The closing “Harlem Fast Shout” sees the group tearing it up in uproarious fashion beginning in Cotton Club era Ellington style before veering off into a free jazz squall and back again. The mood is exuberant and playful with trumpeter Chadwick’s fiery opening solo an undoubted highlight.
“The Imaginary Delta” is a superbly realised project with Adam Fairhall as the fulcrum but all the musicians involved play well and make significant contributions. The merging of different jazz and blues styles and of divergent technologies is seamlessly done and the entiree album represents a remarkably coherent whole. Fairhall is to be congratulated for his vision which blends his extensive knowledge of jazz and blues styles with strong compositional skills to present an entity which is entirely convincing. “The Imaginary Delta” conjures up the ghosts of not only of the musicians sampled on the soundtrack but also those of Ellington, Mingus, Tyner, Ayler and more and (to paraphrase Steve Mead) makes their spirits speak to a 21st century jazz audience.
4 out of 5 stars
Dave Sumner (Allaboutjazz Download of the Day Editor), Birdistheworm.com, Best of 2012 (thus Far) List
August 27 2012
It is a remarkable challenge to create a piece that is both innovative and nostalgic, one that blends the influences of the past with a vision of the future, and to do it without sanitizing one or the other. On The Imaginary Delta, UK pianist Adam Fairhall does exactly that.
Originally commissioned by the Manchester Jazz Festival (and premiered live at Band On The Wall), Fairhall harnesses the disparate sounds of an ensemble built around obscure, traditional, and modern instruments and technology, and sets them upon a suite of compositions informed by traditional and modern musics alike. Instruments like piano, trombone, clarinets, trumpet, drums, and bass team up with jug, didley bow, sampling, turntables, and effects, for a series of tunes informed by the blues, ragtime, stride, free jazz, modern and traditional jazz.
And Fairhall doesn’t just play it straight. These are deconstructed jazz tunes that leave the heart intact. The influences are just that… influences. This is modern, forward-thinking music that just so happens to conjure up voices from the past. In many ways, the artist most logically referenced by this album is Charles Mingus, who himself, also made experimental innovative music that, also, was heavily indebted to traditional jazz and blues. It as if Fairhall isn’t channeling the music of Mingus, so much as he is the spirit with which Mingus gave life to his music.
Now, about that music…
Your album personnel: Adam Fairhall (piano), Chris Bridges (trombone, jug), Steve Chadwick (trumpet), James Allsopp (clarinets), Tim Fairhall (bass), Gaz Hughes (drums), and Paul J Rogers (laptop, turntable, diddley bow).
The opening track starts with the processed sampling of an old recording, used as an interlude to the menacing, yet boisterous “Baptist Prayer Meeting.” As the samples diminish into the background, the other musicians enter the recording with bass clarinet sneers and stormy skies piano. Drums rattle off stark warnings, and diddley bow adds a percussive element that doesn’t cheer the mood. The is Jazz composition as balled-up fist.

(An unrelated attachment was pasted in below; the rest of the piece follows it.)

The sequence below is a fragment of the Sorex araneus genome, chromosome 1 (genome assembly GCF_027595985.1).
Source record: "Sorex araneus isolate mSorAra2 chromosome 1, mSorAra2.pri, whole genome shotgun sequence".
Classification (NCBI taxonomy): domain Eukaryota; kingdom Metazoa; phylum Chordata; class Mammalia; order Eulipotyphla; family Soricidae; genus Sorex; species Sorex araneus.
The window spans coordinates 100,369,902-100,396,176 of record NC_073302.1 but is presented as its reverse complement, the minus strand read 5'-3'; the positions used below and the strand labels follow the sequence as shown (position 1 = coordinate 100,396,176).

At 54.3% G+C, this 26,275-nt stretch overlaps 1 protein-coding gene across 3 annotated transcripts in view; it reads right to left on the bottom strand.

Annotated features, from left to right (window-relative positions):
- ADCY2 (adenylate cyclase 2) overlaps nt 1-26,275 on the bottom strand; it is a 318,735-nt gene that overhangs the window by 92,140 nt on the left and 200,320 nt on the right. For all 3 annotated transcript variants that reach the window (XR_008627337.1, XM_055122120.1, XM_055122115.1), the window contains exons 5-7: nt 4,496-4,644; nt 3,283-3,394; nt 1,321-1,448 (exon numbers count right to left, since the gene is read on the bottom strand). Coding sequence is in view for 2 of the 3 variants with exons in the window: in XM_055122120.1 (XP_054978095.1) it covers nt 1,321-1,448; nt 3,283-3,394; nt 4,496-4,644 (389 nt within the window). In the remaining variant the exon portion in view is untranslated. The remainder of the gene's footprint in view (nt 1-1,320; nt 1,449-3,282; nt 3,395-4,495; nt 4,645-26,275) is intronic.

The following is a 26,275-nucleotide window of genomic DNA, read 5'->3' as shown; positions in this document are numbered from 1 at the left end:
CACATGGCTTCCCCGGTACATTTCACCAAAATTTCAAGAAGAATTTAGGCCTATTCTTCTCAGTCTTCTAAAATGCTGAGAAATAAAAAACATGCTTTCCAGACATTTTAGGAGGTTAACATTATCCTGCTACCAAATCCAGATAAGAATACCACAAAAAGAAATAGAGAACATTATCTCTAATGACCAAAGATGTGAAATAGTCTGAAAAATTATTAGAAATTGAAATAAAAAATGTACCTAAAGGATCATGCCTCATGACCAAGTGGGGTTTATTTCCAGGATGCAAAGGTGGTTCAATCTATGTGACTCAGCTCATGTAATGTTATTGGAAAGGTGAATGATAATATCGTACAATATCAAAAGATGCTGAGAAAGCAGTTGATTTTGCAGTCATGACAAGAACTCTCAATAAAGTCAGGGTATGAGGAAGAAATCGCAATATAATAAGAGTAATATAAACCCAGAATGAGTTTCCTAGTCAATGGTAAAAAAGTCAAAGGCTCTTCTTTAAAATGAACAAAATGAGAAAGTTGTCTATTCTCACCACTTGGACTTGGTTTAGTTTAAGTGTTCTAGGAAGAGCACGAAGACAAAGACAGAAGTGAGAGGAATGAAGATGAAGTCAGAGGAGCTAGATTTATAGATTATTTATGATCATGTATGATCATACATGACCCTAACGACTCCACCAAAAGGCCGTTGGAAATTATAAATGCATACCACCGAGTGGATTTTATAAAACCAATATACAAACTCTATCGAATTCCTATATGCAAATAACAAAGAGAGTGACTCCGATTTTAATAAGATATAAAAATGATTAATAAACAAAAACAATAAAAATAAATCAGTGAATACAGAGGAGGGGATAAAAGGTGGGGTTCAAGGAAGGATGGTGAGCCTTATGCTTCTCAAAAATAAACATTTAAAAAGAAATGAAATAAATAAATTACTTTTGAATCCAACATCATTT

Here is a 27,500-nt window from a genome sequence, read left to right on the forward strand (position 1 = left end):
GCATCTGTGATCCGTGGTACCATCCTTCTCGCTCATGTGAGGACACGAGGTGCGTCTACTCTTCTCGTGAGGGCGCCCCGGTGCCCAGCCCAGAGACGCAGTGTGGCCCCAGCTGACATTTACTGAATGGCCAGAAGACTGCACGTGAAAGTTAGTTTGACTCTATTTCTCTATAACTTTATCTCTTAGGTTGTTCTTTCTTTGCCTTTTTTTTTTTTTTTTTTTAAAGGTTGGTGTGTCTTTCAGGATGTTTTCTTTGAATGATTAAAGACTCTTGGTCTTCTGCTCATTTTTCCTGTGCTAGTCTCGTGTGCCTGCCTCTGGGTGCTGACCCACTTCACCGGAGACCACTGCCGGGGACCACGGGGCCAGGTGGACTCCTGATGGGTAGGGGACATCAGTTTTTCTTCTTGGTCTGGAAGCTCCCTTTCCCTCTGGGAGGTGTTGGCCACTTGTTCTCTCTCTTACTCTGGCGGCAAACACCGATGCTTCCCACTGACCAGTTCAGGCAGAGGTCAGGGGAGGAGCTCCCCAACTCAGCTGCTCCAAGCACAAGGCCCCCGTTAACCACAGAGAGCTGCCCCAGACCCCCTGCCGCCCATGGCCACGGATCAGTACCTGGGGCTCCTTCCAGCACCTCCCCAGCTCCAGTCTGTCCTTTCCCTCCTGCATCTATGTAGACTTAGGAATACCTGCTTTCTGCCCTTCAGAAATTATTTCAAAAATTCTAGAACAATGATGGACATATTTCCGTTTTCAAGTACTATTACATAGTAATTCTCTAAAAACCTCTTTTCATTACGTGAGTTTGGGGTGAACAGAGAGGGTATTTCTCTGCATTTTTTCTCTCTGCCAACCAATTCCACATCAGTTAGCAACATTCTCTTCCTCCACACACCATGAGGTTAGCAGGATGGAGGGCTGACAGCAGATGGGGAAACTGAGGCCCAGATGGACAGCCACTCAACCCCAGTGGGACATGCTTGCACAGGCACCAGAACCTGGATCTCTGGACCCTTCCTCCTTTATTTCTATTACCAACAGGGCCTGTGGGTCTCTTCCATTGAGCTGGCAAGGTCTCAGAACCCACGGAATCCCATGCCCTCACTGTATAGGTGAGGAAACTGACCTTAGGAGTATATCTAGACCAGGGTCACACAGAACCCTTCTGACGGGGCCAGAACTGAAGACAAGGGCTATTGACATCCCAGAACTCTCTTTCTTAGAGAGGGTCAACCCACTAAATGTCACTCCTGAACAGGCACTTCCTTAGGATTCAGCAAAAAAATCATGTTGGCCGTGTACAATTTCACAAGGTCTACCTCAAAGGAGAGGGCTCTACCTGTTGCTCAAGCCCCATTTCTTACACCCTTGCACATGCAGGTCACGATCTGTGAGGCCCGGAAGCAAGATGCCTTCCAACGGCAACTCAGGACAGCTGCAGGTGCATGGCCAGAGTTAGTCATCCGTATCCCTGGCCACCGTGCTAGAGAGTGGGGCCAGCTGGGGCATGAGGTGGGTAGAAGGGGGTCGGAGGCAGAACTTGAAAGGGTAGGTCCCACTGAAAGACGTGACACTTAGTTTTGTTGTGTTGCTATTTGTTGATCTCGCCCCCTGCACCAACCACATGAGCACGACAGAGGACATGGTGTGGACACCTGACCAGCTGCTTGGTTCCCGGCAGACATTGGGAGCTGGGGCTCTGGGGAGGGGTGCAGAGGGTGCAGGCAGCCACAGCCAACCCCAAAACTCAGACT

But the thing of it is, that initial menace gives way to a joyous energy as the band surges more emphatically into the tune, trumpets and trombones lending their voice to the rising tide of sound. When the tide quickly recedes, and the sound returns to the opening menace… well, it just doesn’t sound that ominous anymore. Beauty need not always source from pretty sounds. There is beauty in scars, in shouts, in growls, in ferocity… just so long it’s arranged properly and played with heart and soul. The song ends as it began, quiet, eerie, and the samples of sounds from another time.
Second track “Sedalia Rag” opens with prancing horns and the scratch of turntables. The two forces wrestle, and become as one, their sounds indistinguishable from one another and from their moments of individualism. Hints of traditional ragtime peek out from the free form nature of the tune, especially if the ear follows the breadcrumbs laid out by Fairhall’s piano (most distinctive in the second half of the tune). But, again, Fairhall’s incorporation of those elements into the composition, ultimately, serve to emphasize its modernity, not its ties to the past.
On “Arabian Fantasy,” the mix of slow blues and sampled vocals is equal parts warm and haunting, like hearing the voice of a dearly departed from beyond the grave. Pace picks up with some nice solo sections, especially from trombone.
Fourth track “Tutwiler Train Stomp” is a nice blowing session tune. Bass clarinet takes the spotlight, both on its own and when matched with the higher pitched trumpet. The tune begins with effects, but the traditional instruments take over. The trumpet section is particularly riveting.
Fifth track “Victoria Spivey” begins with a repeated sample of skewed piano. It’s the type of unsettling sound one would expect to hear on a (indie-rock) Mark Linkous song. Fairhall begins playing over it, and adds an element of elegance to the proceeding. Then vocals are sampled in, with Fairhall’s piano and Bridges’ trombone playing over it. The rest of the ensemble slowly files in, adding quiet accompaniment. The tune takes several sharp turns in tempo and style, but ends the way it began, with Fairhall’s piano and the sampled vocals. It’s a nice bit of cohesion to a tune that showed many facets.
Album ends with “Harlem Fast Shout,” a hopping tune that conjures images of dance floors filled with Friday Night revelers and musicians on the bandstand playing into the wee hours of the night.
Nearly three months back, I mentioned in my brief synopsis of this album for eMusic that this is “An album of outstanding scope and vision.” Now, three months later, and plenty more listens under my belt, the truth of that statement hasn’t lost any of its strength. The Imaginary Delta is a stunning achievement.